St. Louis, Missouri
I spent the morning writing my print column and the afternoon driving to St. Louis, through the cornfields of Illinois. Saw one pretty big wind farm just north of Bloomington–the first I’ve seen on this trip, which is not very encouraging. Stopped for gas just outside of Springfield and the proprietor of the mini-mart was yet another South Asian (almost every gas station I’ve stopped in has been owned by members of this extraordinary ethnic group). I asked the guy at the cash register where he was from. He said “Gujurat” and I told him I’d been there–and that it didn’t surprise me that he was from there, since the Gujurati are reputed to be the best businesspeople in India. I asked him how he’d made his way to the middle of the cornfields and he simply said, “Patel.” Ahh, yes: the famed family network that has been so active in buying and renovating motels throughout the country and newstands in New York.
It reminded me of a famous sociological study about how people find work. Can’t remember the author-[Self fact check: What an old aphasic idiot I am. The study was by my friend Jan Rosenberg!] but it was centered in the Red Hook neighborhood of Brooklyn before it was cool enough for trip photographer Peter Van Agtmael to live there. The long and short of it was: people got hired through friends and connections; small businesses don’t hire strangers. This was a topic that came up yesterday when I visited the Keats Manufacturing Company, a electronic components stamping factory in Wheeling, Illinois, with Bob Dold, the Republican candidate in the 10th congressional district (another tossup race). I found Matt Eggemeyer, the company CEO, far more interesting than Dold, who seemed a nice enough guy–but Eggemeyer was in seventh heaven: business was coming back in a big way, after a scary time. He had laid people off, which he found extremely painful, since he personally selects every employee and oversees their training (some of the skilled jobs, like running a die press, pay as much as $27 per hour, plus health and other benefits. “When I laid them off, I took them to lunch,” he told me. “It feels a lot better to be hiring them back now.” (Matt has 90 employees in Wheeling, down from 120, plus 60 in El Paso and 30 in Florida; none of them are union shops.)
As he took us around the factory, Matt introduced his workers by name–many of them were second-generation at Keats. Matt is third generation at Keats, too. “My grandfather, who founded the company in 1958, is 93 and still comes to work every day for a few hours.” I asked Matt how he found his employees. He said most of his hires were word of mouth, friends of his other employees. He introduced me to one worker who started off sweeping the floors, then went to night school for training and wound up a skilled die press operator. “I want to see how they work and then, if they show brains and initiative, I’ll get them trained,” Matt said. “I want to be hands on every step of the way.” I asked him if he’d ever advertised for employees. “I did that once or twice, but never again. What a clown show.”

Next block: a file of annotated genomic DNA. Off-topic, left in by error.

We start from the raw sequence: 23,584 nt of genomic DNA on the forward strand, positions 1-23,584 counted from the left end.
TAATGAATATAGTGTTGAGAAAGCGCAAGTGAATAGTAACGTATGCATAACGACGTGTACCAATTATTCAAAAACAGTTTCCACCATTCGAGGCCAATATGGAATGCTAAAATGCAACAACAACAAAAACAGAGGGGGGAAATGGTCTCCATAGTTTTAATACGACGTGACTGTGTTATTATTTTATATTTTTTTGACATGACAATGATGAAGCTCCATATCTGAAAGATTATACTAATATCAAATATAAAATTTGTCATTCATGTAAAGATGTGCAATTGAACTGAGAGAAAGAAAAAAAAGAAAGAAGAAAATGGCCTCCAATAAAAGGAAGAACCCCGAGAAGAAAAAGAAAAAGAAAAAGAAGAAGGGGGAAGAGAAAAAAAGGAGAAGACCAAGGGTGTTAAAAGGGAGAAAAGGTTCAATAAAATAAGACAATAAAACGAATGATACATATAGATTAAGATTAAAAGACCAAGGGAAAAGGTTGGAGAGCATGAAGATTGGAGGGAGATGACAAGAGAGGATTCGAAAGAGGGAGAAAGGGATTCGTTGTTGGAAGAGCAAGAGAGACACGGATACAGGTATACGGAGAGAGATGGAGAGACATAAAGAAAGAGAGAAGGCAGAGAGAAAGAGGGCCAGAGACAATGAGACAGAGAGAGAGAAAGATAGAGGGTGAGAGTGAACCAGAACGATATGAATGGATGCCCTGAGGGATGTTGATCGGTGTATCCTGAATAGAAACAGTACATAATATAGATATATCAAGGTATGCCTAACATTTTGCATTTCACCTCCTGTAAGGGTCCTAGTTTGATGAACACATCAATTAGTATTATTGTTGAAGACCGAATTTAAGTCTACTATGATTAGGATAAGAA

The 10th district race in Illinois is interesting: Dold is a local businessman–he runs a pest control company–and his opponent Dan Seals is also a business consultant, with a more international background, but is best known for having run twice against the incumbent Mark Kirk, now running for the Senate, and lost both times. This race is a tossup: the district has gone Democratic in presidential campaigns since Clinton, and huge for Obama in 2008, but there’s a stiff Republican wind blowing this year.
Hilariously, both candidates wanted me to know that they were very much alike: moderates. Dold said he was moderate on social issues like choice, but had an advantage as a local businessman who knew how to create jobs. Seals told me he and Dold were pretty much the same on economic issues, but that there were a clear difference on social issues: Planned Parenthood and Naral had endorsed him.
Finally, on the road to St. Louis I heard some wonderful covers–and I’m ususally pretty skeptical about covers: they need to come sideways and unexpected at the artist’s original intent to transcend. But I was thrilled when my pal Rodney Crowell and his good friend Emmylou Harris came up on the Chicago toll road:
1. Shelter From the Storm–Rodney Crowell and Emmylou Harris
2. You’re gonna make me lonesome when I go–Madeleine Peyroux, also covering Bob (and boy, does she have a clear, cool voice and a jazzy style that recalls Billie Holiday, just a little, not too much).
3. Mystery Train–Jeff Beck and Chryssie Hynde (one of best female singers in the history of rock)
4. Deep Red Bells–Neko Case, yet another great voice…mournful, effortless.
5. Two Line Highway–Pure Prairie League. I’d forgotten this, but it’s a great road song. It was playing when I pulled up to the hotel in St. Louis.
And now to dinner with my new traveling companions: Katy Steinmetz, sprung from her scheduling and fact checking cage in DC; and Harper Barnes, my old editor at the Cambridge Phoenix in 1972.
This post is part of my Election Road Trip 2010 project. To track my location across the country, and read all my road trip posts, click here.